#SELChat: A Black History Month Reading List
When I first started college, I attended a small Catholic university in downtown Pittsburgh. One of my favorite classes was Multiculturalism. The professor introduced me to a new way of thinking. She encouraged the class to question what we see on television, what we read in magazines, and what we hear on the news. Some of the most important questions to ask are, “From whose perspective is this story being told? And are all the players equally represented?”
I transferred to Belmont University here in Nashville to complete my degree in English. One of my favorite classes at Belmont was African-American Literature. We studied poetry, stories, and plays written by African-American authors, such as Alice Walker, Phillis Wheatley, Chinua Achebe, Maya Angelou, Langston Hughes, August Wilson, Toni Morrison, Zora Neale Hurston and Richard Wright. To read the words, the secret thoughts, of characters and authors I never knew existed before changed me. I realized how vital it is for each person to find her own voice – and how necessary it is for us to listen.
The celebration of Black History month started in 1926 and became widely accepted in 1976. You may wonder why we honor this observance. Well, I know at least one of the reasons for this unique celebration. It’s because we need to be intentional about listening to our African-American brothers’ and sisters’ stories past and present. Their stories are our stories, truly American stories, and our perspectives about our big world change by taking the time to learn these stories. We see African-Americans, Asian Americans, Native Americans, Caucasian Americans – all Americans – all people, even ourselves, differently yet more the same. Now more than ever, we need to listen to each other’s stories so that we can come together as the human family.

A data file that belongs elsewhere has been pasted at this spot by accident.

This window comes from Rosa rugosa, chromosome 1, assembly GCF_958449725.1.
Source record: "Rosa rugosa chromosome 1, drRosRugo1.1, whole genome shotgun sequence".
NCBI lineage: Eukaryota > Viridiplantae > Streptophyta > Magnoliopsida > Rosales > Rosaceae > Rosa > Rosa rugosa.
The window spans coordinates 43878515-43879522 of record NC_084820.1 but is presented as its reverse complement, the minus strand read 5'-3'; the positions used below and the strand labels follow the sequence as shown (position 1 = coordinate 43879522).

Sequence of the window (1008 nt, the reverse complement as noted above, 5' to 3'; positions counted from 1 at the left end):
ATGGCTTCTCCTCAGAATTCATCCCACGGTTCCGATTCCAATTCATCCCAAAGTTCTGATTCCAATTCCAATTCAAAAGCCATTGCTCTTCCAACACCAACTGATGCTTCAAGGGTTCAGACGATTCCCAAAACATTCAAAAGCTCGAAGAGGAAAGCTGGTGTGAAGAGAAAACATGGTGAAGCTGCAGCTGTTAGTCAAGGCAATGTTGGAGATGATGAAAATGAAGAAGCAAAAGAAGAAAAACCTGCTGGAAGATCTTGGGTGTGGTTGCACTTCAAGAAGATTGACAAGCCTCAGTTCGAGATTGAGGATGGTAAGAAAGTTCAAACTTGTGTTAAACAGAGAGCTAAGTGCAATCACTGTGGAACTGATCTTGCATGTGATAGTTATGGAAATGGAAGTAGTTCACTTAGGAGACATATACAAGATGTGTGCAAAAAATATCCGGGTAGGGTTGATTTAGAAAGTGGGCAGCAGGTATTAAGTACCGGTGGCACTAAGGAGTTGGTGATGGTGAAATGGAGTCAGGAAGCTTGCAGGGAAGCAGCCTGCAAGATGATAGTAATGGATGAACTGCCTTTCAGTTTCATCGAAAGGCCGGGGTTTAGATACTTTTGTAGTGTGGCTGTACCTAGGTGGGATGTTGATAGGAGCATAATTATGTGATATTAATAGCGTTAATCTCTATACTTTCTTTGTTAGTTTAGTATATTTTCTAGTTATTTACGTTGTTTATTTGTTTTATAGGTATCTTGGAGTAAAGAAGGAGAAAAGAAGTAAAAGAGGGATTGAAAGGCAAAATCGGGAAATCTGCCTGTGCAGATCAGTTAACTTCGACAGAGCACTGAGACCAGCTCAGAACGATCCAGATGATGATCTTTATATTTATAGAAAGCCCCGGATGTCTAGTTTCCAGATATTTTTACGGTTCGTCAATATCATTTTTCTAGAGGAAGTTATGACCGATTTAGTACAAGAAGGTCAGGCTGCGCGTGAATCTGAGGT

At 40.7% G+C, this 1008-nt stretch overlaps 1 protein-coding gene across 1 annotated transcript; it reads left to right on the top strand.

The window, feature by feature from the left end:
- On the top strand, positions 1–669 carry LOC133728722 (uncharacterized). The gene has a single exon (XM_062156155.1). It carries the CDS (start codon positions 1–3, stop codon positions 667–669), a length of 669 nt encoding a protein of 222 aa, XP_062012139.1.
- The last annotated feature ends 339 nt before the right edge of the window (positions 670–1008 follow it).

And we might be surprised as we read the words of those who were once silenced, to find our own voice.
– Tamara Fyke
Happy to Be Nappy by bell hooks
Salt in His Shoes: Michael Jordan in Pursuit of a Dream by Deloris & Rosalyn Jordan
The Doctor with an Eye for Eyes: The Story of Dr. Patricia Bath by Julia Finley Mosca
Richard Wright and the Library Card by William Miller
Aunt Harriet’s Underground Railroad in the Sky by Faith Ringgold
I Know Why the Caged Bird Sings by Maya Angelou
The Piano Lesson by August Wilson
Their Eyes Were Watching God by Zora Neale Hurston
Race Matters by Cornel West
The Sweeter the Juice: A Family Memoir in Black and White by Shirlee Taylor Haizlip
About Tamara Fyke
Tamara Fyke is an educator and social entrepreneur with a passion for kids, families, and urban communities. She is the creator and author of Love In A Big World, which provides mental health, SEL, and wellness curriculum and content. During quarantine, Tamara created MusiCity Kids, an online educational show for kids ages 6-12 that addresses health, movement, character development, STEAM, and more.
Tamara is editor of Building People: Social & Emotional Learning for Kids, Schools & Communities, a book that brings 12 wide-ranging perspectives on SEL to educators, parents, and leaders. Follow her on Twitter @Tamara_Fyke
- edCircuit – Tamara Fyke articles and column
- The Philadelphia Inquirer – Black Lives Matter Movement goes to school to teach students about social justice
- Education Week – The important Political History of Black History Month